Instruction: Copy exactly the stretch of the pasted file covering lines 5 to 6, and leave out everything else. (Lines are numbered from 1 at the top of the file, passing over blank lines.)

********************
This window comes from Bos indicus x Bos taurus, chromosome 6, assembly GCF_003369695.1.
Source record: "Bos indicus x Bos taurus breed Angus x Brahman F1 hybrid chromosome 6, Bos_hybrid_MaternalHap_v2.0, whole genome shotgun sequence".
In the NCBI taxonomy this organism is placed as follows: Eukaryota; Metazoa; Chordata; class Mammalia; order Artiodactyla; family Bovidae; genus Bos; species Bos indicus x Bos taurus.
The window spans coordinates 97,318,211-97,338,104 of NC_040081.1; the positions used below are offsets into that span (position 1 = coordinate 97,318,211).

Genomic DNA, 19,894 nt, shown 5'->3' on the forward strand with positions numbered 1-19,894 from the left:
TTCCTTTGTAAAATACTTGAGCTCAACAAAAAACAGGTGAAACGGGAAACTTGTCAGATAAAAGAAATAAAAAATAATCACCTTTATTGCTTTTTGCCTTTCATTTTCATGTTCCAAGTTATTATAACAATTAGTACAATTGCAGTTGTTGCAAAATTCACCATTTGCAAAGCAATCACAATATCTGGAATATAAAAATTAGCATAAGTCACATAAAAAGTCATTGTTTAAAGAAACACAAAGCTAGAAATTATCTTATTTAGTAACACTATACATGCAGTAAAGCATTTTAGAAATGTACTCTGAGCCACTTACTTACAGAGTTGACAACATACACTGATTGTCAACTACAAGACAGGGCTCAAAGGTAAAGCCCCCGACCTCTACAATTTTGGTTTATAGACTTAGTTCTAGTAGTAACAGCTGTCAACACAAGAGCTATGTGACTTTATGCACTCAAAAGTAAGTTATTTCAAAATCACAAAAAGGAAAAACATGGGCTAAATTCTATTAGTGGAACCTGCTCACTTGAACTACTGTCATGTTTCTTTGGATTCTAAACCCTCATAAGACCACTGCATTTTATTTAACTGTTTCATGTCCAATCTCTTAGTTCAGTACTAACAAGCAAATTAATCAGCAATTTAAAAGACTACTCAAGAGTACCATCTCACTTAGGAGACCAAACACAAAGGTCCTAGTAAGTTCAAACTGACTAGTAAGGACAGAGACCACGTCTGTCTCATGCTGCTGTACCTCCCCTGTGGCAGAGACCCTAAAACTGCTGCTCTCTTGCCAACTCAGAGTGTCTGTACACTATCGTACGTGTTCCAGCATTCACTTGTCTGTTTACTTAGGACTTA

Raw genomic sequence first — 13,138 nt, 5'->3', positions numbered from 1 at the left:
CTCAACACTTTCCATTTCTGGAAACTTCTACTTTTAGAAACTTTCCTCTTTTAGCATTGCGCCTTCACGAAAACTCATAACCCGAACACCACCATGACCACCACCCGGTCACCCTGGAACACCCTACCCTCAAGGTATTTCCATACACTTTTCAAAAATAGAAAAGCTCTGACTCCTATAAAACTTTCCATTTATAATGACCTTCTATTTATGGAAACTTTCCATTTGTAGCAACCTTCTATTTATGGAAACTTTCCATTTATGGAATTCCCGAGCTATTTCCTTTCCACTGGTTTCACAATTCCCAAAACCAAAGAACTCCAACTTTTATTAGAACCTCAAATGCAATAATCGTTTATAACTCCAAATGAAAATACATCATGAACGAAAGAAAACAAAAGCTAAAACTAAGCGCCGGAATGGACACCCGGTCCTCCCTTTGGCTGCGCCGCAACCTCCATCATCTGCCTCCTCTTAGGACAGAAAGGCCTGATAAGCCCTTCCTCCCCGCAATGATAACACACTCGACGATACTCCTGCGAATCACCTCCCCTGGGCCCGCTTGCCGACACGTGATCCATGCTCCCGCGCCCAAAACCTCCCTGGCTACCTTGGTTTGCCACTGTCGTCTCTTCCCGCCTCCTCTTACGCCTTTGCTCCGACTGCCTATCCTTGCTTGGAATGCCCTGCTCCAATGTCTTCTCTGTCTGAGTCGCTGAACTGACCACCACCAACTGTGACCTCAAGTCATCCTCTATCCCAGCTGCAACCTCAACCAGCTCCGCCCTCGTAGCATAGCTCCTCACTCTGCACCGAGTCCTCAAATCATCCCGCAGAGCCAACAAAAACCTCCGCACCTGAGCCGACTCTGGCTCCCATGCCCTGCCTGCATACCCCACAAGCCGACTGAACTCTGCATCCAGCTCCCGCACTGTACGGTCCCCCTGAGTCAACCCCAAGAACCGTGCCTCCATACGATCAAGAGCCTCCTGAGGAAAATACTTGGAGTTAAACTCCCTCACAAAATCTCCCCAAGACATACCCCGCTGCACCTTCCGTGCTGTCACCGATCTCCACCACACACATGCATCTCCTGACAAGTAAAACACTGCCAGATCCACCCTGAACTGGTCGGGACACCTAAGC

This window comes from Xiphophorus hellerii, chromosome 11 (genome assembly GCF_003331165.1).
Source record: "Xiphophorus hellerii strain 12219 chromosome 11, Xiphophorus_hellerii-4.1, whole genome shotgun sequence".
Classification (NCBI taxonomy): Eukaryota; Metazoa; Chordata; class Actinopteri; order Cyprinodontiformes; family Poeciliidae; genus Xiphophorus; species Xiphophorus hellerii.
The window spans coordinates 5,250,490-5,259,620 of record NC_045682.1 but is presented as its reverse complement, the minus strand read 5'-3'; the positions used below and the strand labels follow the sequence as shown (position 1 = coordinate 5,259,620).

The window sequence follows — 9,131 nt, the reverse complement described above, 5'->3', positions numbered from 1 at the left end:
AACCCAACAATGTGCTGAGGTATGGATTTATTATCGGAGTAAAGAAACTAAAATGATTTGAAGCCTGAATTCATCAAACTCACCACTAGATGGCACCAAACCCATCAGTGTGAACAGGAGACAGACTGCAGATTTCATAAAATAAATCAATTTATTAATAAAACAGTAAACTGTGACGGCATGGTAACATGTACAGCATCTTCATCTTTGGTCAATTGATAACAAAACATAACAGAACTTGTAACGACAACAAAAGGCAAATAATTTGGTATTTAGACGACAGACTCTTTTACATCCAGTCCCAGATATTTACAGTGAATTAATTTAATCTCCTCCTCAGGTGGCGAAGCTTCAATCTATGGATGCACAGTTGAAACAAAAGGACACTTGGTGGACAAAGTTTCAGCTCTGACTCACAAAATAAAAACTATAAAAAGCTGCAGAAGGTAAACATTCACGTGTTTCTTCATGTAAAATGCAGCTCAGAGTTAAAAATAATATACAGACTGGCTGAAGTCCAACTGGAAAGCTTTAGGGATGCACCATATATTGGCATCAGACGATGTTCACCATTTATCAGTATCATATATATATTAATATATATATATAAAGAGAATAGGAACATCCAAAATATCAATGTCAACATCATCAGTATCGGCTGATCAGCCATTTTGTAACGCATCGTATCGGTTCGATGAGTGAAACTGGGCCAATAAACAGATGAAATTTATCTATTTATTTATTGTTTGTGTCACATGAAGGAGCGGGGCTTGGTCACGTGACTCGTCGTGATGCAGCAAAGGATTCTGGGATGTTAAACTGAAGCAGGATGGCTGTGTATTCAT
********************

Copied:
Genomic DNA, 19,894 nt, shown 5'->3' on the forward strand with positions numbered 1-19,894 from the left:
TTCCTTTGTAAAATACTTGAGCTCAACAAAAAACAGGTGAAACGGGAAACTTGTCAGATAAAAGAAATAAAAAATAATCACCTTTATTGCTTTTTGCCTTTCATTTTCATGTTCCAAGTTATTATAACAATTAGTACAATTGCAGTTGTTGCAAAATTCACCATTTGCAAAGCAATCACAATATCTGGAATATAAAAATTAGCATAAGTCACATAAAAAGTCATTGTTTAAAGAAACACAAAGCTAGAAATTATCTTATTTAGTAACACTATACATGCAGTAAAGCATTTTAGAAATGTACTCTGAGCCACTTACTTACAGAGTTGACAACATACACTGATTGTCAACTACAAGACAGGGCTCAAAGGTAAAGCCCCCGACCTCTACAATTTTGGTTTATAGACTTAGTTCTAGTAGTAACAGCTGTCAACACAAGAGCTATGTGACTTTATGCACTCAAAAGTAAGTTATTTCAAAATCACAAAAAGGAAAAACATGGGCTAAATTCTATTAGTGGAACCTGCTCACTTGAACTACTGTCATGTTTCTTTGGATTCTAAACCCTCATAAGACCACTGCATTTTATTTAACTGTTTCATGTCCAATCTCTTAGTTCAGTACTAACAAGCAAATTAATCAGCAATTTAAAAGACTACTCAAGAGTACCATCTCACTTAGGAGACCAAACACAAAGGTCCTAGTAAGTTCAAACTGACTAGTAAGGACAGAGACCACGTCTGTCTCATGCTGCTGTACCTCCCCTGTGGCAGAGACCCTAAAACTGCTGCTCTCTTGCCAACTCAGAGTGTCTGTACACTATCGTACGTGTTCCAGCATTCACTTGTCTGTTTACTTAGGACTTA